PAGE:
And this brings me to the first of the assume' lions on which this article is written. The Colt' servative Government appeared, after LlanduchW, to have seized the political initiative again after a year in the doldrums. But it has wilfully thrown much of this opportunity away by its actual or apparent incompetence. I cannot 'emphasise W° strongly that when any government seeks oiliee again, let alone a government which has already enjoyed three long terms of office, nothing, matters more than the general appearance or, competence, of being in charge of events, an o not events in charge of it. Not a great issue like the Common Market, not any cunningly c°°: trived big or little Budget, not any amount 01 applied prosperity (I use the phrase as one talks of applied science), none of these things can save a government which appears to be shambling from unforeseen difficulty to unanti- cipated mishap.

I am not sure, indeed, that there is not a major defect in the structure of the Government which we have not noticed before. There is ne senior Minister, below the Prime Minister brood" ing in the clouds, who is free to exercise a general surveillance of the Government's manner of administration. I use the word deliberately The surveillance can never be formal or direct; it can simply set the tone or manner of govern. ment.

Mr. Butler, -who in his devious ways used :2 perform this uncanny task, is now saddled wifP more responsibilities of his own than ever he was, at the Home Office. As the Minister in charge 0'; Central African affairs, and as the chairman of the Common Market committee (which mat meet once a week), he is almost entirely re- moved now from the domestic scene: hardly the advertised reason for his withdrawal from the Home Office. Mr. Macleod—and I have, sine! the day of his appointment, been suspicious 01 the arrangement—is equally saddled with the almost impossible combination of the Chairman- ship of the Party Organisation and the Leader' ship of the House. Where should he have been in the past fortnight: giving his time to the con- stituencies or to Parliament? I have a consider' able admiration for Mr. Macleod in either sole'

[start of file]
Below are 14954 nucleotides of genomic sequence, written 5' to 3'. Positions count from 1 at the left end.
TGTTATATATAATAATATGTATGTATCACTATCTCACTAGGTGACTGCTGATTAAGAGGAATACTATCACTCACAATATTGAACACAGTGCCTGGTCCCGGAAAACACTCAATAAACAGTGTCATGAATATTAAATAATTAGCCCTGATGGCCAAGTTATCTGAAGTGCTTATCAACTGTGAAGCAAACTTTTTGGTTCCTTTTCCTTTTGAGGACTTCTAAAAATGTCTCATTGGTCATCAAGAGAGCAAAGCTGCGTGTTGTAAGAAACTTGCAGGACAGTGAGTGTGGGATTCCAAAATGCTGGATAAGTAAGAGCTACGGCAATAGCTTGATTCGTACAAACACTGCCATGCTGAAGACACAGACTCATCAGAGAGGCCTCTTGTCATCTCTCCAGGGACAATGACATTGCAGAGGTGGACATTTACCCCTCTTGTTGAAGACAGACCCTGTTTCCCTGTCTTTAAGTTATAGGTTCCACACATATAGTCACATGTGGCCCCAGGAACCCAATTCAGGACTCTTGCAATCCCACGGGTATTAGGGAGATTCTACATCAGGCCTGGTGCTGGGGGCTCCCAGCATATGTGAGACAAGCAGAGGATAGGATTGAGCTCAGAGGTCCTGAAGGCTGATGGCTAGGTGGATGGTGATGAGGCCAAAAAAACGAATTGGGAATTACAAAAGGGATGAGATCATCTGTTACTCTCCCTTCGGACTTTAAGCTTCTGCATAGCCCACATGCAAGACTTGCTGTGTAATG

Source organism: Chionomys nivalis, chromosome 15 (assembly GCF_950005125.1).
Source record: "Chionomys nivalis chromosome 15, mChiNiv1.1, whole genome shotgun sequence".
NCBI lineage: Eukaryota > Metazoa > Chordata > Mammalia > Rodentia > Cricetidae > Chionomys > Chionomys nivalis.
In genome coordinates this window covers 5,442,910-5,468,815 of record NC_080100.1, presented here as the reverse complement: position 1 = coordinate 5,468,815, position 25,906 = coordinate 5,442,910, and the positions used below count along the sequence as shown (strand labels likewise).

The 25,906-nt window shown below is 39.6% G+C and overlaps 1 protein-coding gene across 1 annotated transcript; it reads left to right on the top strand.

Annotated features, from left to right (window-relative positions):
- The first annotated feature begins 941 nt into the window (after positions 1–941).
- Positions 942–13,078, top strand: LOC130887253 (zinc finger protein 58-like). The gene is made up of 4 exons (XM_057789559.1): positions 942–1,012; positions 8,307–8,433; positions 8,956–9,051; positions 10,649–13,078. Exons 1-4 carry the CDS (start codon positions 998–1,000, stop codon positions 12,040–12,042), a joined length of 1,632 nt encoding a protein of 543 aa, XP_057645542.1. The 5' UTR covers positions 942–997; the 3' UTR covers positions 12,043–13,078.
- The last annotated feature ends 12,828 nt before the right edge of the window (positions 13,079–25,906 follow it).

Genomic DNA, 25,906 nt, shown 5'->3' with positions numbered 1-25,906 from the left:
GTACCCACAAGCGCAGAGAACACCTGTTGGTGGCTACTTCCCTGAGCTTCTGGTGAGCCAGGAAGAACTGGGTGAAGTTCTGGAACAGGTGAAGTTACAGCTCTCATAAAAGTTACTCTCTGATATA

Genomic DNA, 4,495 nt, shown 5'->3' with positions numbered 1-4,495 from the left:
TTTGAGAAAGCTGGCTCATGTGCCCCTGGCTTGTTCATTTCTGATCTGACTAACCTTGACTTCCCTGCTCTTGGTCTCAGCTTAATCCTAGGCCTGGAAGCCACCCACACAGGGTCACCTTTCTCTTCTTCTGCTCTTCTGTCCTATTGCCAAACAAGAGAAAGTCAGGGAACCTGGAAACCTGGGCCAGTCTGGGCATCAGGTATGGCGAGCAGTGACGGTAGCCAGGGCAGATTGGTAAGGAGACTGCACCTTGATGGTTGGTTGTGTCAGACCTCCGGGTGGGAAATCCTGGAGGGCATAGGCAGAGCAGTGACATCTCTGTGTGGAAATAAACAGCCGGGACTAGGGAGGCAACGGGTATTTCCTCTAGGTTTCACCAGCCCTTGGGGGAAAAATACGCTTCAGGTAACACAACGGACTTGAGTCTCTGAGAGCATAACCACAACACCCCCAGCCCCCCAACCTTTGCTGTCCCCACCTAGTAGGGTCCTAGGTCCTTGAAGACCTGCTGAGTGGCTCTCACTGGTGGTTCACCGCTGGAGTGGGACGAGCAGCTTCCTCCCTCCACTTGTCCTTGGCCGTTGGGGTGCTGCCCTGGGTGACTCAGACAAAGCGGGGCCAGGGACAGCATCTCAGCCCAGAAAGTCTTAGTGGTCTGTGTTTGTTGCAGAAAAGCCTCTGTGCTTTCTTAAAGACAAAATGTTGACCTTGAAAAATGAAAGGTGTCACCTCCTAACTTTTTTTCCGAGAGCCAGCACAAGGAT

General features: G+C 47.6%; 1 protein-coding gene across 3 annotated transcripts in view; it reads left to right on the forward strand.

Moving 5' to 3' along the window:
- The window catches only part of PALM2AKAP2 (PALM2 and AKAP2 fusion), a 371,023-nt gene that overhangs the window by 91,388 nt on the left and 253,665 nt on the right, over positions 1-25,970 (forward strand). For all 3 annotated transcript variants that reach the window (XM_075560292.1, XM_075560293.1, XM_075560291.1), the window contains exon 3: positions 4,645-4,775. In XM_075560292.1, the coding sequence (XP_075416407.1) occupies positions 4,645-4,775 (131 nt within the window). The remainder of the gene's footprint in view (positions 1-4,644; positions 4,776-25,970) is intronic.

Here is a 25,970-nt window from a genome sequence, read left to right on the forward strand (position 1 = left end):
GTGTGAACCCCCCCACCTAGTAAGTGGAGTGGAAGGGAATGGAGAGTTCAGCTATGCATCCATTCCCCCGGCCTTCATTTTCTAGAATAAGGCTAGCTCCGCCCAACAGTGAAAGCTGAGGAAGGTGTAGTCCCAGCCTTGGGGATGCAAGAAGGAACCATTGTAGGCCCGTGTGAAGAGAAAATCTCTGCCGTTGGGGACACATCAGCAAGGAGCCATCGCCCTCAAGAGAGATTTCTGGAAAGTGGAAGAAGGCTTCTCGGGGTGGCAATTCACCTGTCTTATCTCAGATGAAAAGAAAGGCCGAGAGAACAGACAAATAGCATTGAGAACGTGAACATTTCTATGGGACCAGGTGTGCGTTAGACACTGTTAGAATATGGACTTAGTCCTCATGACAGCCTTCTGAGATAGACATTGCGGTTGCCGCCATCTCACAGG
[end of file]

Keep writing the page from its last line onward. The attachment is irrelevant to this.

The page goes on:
but i have little doubt what the answer should be.

This question of competence is a key one for another reason. When external events over which we have little control--whether a world slump or a Cuban crisis—arouse quite natural fears in people's minds about the amount of actual con- trol which we have over our lives, it becomes vitally important that the Government should be demonstrably in charge of such affairs as are its direct responsibility.

Reports from the by-election constituencies have suggested that one of the reasons why there has been a failure in the Conservative initiative at the by-elections is precisely that people were a little alarmed by the revelation. during the Cuban crisis, of Britain's diminished role in the world. This has always been the underlying threat to the Government since Suez. which Mr. Macmillan overcame in 1959 by his dazzling exploration of the Summit, or rather of the approaches to it. It seems difficult to think of any substitute to this, for, however immense and worthwhile is the issue of the Common Market, it is hardly an exotic or 'supermac' one. In these circumstances, the incompetence of the Govern- ment, and of individual members of the Govern- ment especially, is of paramount importance. It may yet be seen that July 13 was not ruthless enough, and that more blood will have to be spilt before the Government can face the country.

Which leaves me only with my thought of the week. Perhaps Mr. Peter Thorneycroft is, by nature, a little local difficulty.